There’s never a dull moment.
This is usually used as an understatement at a time of domestic crisis.
Western-style cowboy spurs with rowels,
chap guards and buttons for the spur straps
Photo credit Wikipedia http://en.wikipedia.org/wiki/File:Spurs_cowboy_crockett.jpg
Up to the minute.
Modern or fashionable.
A laugh a minute…
…could be provided by entertainment or real life.
Only just in time.
If now is the present, why should just now be the very recent past?
Another puzzle. How can you be in the present and the past simultaneously? It’s just something people say when they are trying to get organised.
Now then now.
I knew one person who used this expression instead of “now then”. Have you ever heard it used?
Just a minute.
A request for someone to wait a short time. It is the title of a long-running radio game show.
Just a moment.
As before, but using a shorter time.
Before reading the Harry Potter books, the only meaning I knew for this word was “for a moment.”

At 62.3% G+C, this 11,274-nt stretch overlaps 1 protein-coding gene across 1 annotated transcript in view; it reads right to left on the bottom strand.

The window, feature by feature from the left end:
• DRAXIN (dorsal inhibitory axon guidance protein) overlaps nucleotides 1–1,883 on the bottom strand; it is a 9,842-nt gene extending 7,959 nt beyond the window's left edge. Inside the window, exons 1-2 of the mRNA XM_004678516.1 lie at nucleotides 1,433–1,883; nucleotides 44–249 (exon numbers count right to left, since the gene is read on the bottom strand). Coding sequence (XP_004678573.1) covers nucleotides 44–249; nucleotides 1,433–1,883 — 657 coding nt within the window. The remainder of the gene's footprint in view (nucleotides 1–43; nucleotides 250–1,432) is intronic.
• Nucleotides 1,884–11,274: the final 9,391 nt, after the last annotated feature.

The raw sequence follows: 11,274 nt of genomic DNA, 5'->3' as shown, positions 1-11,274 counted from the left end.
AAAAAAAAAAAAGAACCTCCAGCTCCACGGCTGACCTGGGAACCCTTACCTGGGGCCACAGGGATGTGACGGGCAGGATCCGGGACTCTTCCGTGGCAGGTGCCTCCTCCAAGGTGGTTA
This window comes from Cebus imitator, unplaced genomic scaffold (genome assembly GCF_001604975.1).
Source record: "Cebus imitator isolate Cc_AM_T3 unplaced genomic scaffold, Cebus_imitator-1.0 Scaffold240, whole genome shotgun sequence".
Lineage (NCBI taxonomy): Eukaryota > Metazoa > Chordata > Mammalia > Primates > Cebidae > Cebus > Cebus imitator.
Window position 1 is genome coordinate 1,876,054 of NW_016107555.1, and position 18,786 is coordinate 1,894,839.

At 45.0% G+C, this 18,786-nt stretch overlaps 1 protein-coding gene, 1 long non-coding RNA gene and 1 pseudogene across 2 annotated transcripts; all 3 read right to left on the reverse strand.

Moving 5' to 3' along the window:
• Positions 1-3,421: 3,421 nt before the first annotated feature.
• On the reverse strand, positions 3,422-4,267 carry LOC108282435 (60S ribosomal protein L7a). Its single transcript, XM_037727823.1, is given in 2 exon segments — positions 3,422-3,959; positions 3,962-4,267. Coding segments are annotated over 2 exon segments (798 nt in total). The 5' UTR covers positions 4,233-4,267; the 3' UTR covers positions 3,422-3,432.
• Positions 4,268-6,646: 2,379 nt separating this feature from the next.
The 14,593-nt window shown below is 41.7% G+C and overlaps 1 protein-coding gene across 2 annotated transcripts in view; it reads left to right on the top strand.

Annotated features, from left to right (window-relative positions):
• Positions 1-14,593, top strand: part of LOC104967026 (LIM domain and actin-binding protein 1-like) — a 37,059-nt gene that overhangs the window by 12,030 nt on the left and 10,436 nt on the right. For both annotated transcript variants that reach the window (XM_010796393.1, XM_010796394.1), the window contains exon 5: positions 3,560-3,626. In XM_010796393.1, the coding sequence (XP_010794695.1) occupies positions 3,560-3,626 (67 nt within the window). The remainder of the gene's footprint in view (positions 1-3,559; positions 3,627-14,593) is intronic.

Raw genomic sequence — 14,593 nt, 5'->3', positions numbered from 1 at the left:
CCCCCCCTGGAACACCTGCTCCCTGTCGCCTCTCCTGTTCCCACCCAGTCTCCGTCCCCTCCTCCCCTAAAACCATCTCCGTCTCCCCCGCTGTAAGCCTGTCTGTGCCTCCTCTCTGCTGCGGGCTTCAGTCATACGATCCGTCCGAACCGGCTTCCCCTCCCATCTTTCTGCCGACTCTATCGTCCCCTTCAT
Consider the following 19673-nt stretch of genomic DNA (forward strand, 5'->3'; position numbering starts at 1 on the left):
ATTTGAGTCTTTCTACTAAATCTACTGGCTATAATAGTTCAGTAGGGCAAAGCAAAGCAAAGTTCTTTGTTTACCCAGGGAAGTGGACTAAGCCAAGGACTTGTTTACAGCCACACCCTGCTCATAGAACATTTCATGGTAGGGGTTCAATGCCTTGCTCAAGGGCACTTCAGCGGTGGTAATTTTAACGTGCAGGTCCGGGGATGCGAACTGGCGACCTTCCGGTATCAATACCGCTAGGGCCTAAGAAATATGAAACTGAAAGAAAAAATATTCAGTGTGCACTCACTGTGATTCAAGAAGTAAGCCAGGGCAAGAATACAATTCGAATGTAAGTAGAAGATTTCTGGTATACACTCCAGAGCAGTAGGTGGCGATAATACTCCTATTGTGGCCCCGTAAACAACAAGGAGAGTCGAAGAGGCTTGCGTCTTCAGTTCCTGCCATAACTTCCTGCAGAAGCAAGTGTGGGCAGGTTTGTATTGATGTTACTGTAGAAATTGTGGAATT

However JK Rowling’s character, Professor McGonagall, promised, ”I’ll be with you momentarily,” meaning soon or in a moment.
I’ll be with you in a trice
or an instant.
In a tick.
This must refer to the ticking of a clock. Most clocks tick once a second.
In two ticks…
In two shakes of a lamb’s tail.
Have you ever watched a lamb sucking? Its tail goes round very fast.
In a jiffy.
This expression has give rise to a brand name for a padded bag to send through the post. It is quick and easy to pack a jiffy bag!
They caught the train without a minute to spare
or by the skin of their teeth.
This is a quotation from the Book of Job Chapter 19 verse 20 (NIV) I have escaped by only the skin of my teeth.